REVIEW:  Tempting the Player by J. Lynn

REVIEW: Tempting the Player by J. Lynn

Dear Ms. Lynn:

A sports romance! A sexy sports romance!  This is my kind of book. Chad Gamble is an all star pitcher for the Nationals whose contract is up.  Chad takes full advantage of his star power, cavorting with models, actresses and all manner of female flesh. his antics, however, are not impressing management.  .  Other clubs are calling but the Nationals haven’t offered up a deal and Chad wants to remain with the Nationals. His family is all in D.C. and Chad loves his team.  He wants to stay.

Tempting the Player (Gamble Brothers #2) by J. LynnAfter another sordid picture appears in the tabloids, however, the Nationals come to him and tell him that he either cleans up his act or he isn’t going to get a contract renewal.  A PR maven (not the heroine in this book) provides Chad with a list of do’s and don’ts.

Bridget Rodgers is a friend of the Gamble family.  Her boss is engaged to be married to Chad’s brother.  Bridget has had a crush on Chad for some time but she’s never initiated anything between them.  One night at a sex club, Bridget runs into Chad and he propositions her.  Bridget doesn’t tell Chad their connection and takes him up on the offer.  Unfortunately, in the middle of their hookup, Chad’s phone is texted with an offer from his previous weekend’s hookup.

Bridget is seized with an attack of self consciousness and flees Chad’s place.  The two meet a month later when Bridget goes to lunch with her boss and her boss’s fiance.  After a torrid encounter is captured in the press, the PR maven latches on to Bridget as the perfect antidote for Chad’s bad reputation. If he can date her for some length of time, he would likely be perceived differently by the tabloids and by upper management.  Bridget, a curvy redhead, is as unlike as his previous women.

Chad is presented as this playboy lothario in the beginning but as the book goes on, Chad tries to convince Bridget and the readers that he is not as bad as his reputation.   At times, Chad is so outrageous that I couldn’t tell if you were mocking conventions or playing up the sense of absurd.

I did wonder why Chad couldn’t moderate his lifestyle if he truly wasn’t the playboy.  He wasn’t presented as a sex addict or an alcoholic, why did he find it impossible to keep his exploits out of the tabloids?  Did he secretly enjoy the attention? If not, why couldn’t he be discreet?  Bridget asks this question and Chad simply replies that he shouldn’t have to live his life differently simply because cameras follow him everywhere.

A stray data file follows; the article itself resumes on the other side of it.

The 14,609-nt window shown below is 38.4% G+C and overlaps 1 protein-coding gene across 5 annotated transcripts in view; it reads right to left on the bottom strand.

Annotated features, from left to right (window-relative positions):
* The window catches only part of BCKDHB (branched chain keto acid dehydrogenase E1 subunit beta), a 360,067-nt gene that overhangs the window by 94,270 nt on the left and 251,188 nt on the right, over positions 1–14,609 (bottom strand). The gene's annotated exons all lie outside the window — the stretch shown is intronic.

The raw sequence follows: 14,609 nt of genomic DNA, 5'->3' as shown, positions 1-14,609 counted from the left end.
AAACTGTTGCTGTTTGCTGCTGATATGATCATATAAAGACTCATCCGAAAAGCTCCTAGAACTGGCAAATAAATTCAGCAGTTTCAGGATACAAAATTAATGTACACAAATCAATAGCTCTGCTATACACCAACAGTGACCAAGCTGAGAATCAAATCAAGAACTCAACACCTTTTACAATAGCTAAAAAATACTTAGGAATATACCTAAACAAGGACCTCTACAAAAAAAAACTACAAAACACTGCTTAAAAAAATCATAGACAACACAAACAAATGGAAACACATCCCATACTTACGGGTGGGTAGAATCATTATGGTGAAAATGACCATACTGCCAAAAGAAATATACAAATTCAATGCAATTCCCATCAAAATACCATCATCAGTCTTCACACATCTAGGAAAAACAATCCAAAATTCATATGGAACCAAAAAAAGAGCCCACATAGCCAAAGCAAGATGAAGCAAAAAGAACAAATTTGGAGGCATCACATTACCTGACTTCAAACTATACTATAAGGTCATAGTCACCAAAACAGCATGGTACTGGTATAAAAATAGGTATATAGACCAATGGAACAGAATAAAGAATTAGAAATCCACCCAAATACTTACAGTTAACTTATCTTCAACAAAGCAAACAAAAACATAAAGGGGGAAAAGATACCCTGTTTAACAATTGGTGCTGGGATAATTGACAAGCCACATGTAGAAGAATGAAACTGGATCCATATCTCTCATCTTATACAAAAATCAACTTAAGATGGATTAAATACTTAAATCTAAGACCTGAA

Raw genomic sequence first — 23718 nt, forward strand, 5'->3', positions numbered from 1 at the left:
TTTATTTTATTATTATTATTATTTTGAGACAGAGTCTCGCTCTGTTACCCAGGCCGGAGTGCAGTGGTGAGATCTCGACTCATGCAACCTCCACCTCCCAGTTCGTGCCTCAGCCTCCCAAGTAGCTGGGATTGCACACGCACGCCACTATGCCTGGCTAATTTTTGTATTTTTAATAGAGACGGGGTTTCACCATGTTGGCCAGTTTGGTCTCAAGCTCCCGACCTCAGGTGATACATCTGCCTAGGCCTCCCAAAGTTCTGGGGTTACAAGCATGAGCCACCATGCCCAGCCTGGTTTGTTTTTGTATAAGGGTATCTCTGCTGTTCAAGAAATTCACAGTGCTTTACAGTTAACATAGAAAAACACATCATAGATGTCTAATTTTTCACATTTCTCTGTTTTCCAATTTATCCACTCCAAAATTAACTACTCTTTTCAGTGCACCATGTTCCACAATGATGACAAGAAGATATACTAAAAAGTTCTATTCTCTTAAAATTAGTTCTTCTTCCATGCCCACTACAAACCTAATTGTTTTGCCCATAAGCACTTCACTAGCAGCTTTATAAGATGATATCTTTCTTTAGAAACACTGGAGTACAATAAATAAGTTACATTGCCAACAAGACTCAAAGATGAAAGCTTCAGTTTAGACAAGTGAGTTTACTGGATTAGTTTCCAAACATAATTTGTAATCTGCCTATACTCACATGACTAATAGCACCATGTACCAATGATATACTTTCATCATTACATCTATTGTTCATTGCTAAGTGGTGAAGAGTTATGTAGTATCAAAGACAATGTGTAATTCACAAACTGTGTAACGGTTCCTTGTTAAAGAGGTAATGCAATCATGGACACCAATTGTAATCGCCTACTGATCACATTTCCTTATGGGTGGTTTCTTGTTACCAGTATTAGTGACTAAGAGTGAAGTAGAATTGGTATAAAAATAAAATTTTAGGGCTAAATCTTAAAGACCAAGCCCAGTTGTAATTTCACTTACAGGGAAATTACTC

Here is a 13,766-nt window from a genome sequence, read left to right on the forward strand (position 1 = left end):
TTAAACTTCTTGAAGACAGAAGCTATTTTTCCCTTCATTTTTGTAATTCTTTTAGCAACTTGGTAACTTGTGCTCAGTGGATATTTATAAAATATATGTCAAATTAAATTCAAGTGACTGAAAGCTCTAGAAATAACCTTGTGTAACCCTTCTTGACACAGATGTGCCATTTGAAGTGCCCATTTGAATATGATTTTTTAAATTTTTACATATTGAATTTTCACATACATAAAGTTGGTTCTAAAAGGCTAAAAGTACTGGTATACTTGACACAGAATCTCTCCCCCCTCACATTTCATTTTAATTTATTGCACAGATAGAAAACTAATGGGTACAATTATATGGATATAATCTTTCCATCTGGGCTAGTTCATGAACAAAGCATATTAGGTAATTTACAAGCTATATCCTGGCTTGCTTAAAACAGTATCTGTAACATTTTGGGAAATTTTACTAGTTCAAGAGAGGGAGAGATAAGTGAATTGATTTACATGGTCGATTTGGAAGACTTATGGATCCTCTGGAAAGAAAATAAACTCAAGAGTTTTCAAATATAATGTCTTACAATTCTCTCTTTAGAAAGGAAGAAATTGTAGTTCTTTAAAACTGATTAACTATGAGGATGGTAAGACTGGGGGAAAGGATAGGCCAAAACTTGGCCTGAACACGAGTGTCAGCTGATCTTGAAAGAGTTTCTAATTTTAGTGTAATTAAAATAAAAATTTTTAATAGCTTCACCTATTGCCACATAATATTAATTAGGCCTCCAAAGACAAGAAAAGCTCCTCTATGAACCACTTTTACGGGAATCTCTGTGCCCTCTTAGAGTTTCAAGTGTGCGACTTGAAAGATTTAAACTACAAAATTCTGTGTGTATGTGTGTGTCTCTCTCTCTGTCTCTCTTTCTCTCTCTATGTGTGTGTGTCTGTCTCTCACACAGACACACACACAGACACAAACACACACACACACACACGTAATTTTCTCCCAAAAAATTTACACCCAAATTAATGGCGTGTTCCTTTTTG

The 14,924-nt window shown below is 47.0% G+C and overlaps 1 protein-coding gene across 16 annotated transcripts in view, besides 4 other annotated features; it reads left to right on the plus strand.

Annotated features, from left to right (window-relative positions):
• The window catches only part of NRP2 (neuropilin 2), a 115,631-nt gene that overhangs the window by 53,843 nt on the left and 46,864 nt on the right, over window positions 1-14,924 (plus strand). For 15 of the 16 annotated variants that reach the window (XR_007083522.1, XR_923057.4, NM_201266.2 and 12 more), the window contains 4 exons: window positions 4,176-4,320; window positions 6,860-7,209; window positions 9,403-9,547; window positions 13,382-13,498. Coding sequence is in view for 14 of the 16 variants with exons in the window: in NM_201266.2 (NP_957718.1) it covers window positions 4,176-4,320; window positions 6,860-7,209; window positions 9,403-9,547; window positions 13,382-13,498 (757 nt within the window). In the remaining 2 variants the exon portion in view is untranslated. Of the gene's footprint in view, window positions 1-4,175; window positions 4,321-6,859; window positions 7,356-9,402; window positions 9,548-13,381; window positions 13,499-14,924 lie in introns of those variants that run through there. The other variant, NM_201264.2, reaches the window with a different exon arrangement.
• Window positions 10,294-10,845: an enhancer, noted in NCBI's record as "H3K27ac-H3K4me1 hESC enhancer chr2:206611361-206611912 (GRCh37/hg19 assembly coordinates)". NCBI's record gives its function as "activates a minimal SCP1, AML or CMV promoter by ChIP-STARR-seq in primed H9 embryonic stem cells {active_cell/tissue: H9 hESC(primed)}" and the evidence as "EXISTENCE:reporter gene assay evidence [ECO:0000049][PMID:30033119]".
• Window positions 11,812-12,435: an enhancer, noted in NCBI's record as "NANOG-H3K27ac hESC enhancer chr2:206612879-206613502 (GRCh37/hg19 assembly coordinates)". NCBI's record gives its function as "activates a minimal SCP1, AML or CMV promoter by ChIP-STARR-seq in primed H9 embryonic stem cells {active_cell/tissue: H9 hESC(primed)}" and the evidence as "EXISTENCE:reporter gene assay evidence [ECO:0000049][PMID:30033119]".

I did get the sense that Chad was an overgrown child with a huge ego.  The ego plays a role late in the book during the characters’ dark moment.  I wished I had believed that he had grown up, but I wasn’t entirely convinced.

Bridget’s lack of self confidence when it came to bedroom antics with Chad seemed misplaced because when she isn’t around Chad, she displays a great sense of self worth and self acceptance about her curvy figure. She knows how to dress it and does so in flamboyant style.  When Chad was with Bridget, he was always panting for her.

I didn’t read the first book in the series and while I felt I missed some things like why exactly the Gamble brothers ran Washington D.C., it didn’t hamper the romance.  The third in the series is between the PR maven and the Gamble brother who plays bodyguard and is cleverly set up with one scene. I appreciated I didn’t get an abundance of sequel bait.  Readers were treated to several scenes of the couple from Book 1, however, and I found the reassurance that these two were blissfully happy irritating.

The story loses steam toward the end when Chad acts like a five year old but not enough for me to come away disappointed. This is a quick sexy read that is fairly superficial but at $2.99, I feel like the reader is getting her money’s worth.  B-

Best regards,


The current Nationals darling is Bryce Harper, National League rookie of the year.  His is well known for his retort to a reporter who asked if Bryce, a mormon, if he liked Canadian Beer with the now iconic “That’s a clown question, bro.”

Most recently, he was seen reaching out on Twitter to the lone remaining star on the Marlins team, Giancarlo Stanton, who took to the micro messaging service to express his unhappiness at the Marlins trading away every piece of talented bat and pitcher.

So while the setup was somewhat believable, I was sorely disappointed at the lack of “bro” incorporated into dialogue. ;)